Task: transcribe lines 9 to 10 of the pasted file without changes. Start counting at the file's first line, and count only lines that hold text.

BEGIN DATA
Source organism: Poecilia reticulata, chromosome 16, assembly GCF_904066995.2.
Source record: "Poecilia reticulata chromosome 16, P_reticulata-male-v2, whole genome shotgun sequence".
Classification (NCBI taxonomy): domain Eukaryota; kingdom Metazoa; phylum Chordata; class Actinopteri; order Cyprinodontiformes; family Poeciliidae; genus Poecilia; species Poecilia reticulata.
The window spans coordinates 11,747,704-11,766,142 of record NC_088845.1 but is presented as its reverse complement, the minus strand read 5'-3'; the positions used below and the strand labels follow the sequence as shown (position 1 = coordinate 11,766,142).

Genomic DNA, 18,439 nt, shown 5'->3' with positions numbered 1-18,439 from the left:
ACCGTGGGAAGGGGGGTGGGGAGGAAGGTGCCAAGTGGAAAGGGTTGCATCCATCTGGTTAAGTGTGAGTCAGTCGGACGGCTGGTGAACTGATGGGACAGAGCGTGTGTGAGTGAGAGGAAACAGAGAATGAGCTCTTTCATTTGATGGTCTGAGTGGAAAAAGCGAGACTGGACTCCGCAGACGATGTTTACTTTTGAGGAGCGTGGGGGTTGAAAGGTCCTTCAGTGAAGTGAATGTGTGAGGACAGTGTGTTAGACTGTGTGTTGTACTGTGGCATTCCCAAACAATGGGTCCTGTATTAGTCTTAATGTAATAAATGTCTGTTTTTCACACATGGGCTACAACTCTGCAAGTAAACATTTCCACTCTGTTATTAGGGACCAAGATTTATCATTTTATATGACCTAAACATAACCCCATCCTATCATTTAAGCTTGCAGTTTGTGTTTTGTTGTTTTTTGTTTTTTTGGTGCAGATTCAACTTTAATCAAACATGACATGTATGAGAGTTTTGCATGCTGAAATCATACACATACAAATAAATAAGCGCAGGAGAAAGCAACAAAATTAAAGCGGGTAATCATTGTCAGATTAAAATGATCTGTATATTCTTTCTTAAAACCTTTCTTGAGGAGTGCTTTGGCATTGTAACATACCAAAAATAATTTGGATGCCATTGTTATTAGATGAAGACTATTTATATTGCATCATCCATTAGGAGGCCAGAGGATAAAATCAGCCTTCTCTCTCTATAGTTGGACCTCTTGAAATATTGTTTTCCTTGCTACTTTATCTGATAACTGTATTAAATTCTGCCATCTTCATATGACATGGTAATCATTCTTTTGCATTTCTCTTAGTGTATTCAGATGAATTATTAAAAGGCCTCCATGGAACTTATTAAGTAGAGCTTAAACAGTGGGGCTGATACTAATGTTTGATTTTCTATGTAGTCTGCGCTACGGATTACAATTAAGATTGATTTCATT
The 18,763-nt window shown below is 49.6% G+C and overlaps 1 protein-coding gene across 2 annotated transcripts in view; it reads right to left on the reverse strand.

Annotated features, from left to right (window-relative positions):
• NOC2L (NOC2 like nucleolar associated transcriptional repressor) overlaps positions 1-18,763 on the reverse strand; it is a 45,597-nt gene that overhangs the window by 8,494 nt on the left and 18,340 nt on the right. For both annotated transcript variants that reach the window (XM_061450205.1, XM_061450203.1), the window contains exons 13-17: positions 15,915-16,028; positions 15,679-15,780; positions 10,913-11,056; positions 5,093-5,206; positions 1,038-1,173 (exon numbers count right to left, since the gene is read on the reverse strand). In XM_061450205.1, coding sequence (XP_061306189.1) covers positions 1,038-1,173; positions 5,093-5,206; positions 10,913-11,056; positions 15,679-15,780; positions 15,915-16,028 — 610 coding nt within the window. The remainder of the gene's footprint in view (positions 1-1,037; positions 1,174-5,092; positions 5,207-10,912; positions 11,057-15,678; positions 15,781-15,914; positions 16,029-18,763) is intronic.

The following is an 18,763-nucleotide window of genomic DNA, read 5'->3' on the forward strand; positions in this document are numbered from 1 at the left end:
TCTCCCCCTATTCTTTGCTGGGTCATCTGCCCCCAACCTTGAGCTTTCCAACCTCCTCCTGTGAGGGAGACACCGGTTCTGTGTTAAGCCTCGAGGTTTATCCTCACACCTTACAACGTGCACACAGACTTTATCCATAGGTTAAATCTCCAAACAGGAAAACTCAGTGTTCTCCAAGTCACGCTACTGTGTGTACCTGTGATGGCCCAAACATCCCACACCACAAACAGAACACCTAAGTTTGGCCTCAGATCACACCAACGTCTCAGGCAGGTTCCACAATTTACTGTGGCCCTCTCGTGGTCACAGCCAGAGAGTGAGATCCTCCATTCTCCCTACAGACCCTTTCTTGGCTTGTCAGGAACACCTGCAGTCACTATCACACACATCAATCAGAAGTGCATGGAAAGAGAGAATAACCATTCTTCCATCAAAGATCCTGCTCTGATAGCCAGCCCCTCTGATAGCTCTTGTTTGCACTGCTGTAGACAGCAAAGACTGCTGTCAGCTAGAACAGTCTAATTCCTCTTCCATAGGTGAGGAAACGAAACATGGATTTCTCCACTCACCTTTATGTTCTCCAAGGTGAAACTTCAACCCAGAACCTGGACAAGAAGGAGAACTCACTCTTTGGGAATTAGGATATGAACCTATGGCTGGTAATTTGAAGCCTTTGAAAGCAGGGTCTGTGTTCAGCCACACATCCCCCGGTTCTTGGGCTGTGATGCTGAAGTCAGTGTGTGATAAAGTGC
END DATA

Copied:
• NOC2L (NOC2 like nucleolar associated transcriptional repressor) overlaps positions 1-18,763 on the reverse strand; it is a 45,597-nt gene that overhangs the window by 8,494 nt on the left and 18,340 nt on the right. For both annotated transcript variants that reach the window (XM_061450205.1, XM_061450203.1), the window contains exons 13-17: positions 15,915-16,028; positions 15,679-15,780; positions 10,913-11,056; positions 5,093-5,206; positions 1,038-1,173 (exon numbers count right to left, since the gene is read on the reverse strand). In XM_061450205.1, coding sequence (XP_061306189.1) covers positions 1,038-1,173; positions 5,093-5,206; positions 10,913-11,056; positions 15,679-15,780; positions 15,915-16,028 — 610 coding nt within the window. The remainder of the gene's footprint in view (positions 1-1,037; positions 1,174-5,092; positions 5,207-10,912; positions 11,057-15,678; positions 15,781-15,914; positions 16,029-18,763) is intronic.

The following is an 18,763-nucleotide window of genomic DNA, read 5'->3' on the forward strand; positions in this document are numbered from 1 at the left end: